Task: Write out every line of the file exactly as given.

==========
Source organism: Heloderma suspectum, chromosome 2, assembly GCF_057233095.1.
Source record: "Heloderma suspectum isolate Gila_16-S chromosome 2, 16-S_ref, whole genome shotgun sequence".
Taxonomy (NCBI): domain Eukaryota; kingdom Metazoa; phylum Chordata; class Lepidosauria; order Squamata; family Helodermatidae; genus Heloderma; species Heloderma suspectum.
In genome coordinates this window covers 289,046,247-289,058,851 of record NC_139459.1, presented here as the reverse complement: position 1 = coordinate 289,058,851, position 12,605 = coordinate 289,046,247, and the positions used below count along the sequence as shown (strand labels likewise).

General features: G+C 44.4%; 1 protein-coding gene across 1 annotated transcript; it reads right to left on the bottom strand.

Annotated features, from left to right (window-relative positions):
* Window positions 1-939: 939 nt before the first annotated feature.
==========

Source organism: Heloderma suspectum, chromosome 2, assembly GCF_057233095.1.
Source record: "Heloderma suspectum isolate Gila_16-S chromosome 2, 16-S_ref, whole genome shotgun sequence".
Taxonomy (NCBI): domain Eukaryota; kingdom Metazoa; phylum Chordata; class Lepidosauria; order Squamata; family Helodermatidae; genus Heloderma; species Heloderma suspectum.
In genome coordinates this window covers 289,046,247-289,058,851 of record NC_139459.1, presented here as the reverse complement: position 1 = coordinate 289,058,851, position 12,605 = coordinate 289,046,247, and the positions used below count along the sequence as shown (strand labels likewise).

General features: G+C 44.4%; 1 protein-coding gene across 1 annotated transcript; it reads right to left on the bottom strand.

Annotated features, from left to right (window-relative positions):
* Window positions 1-939: 939 nt before the first annotated feature.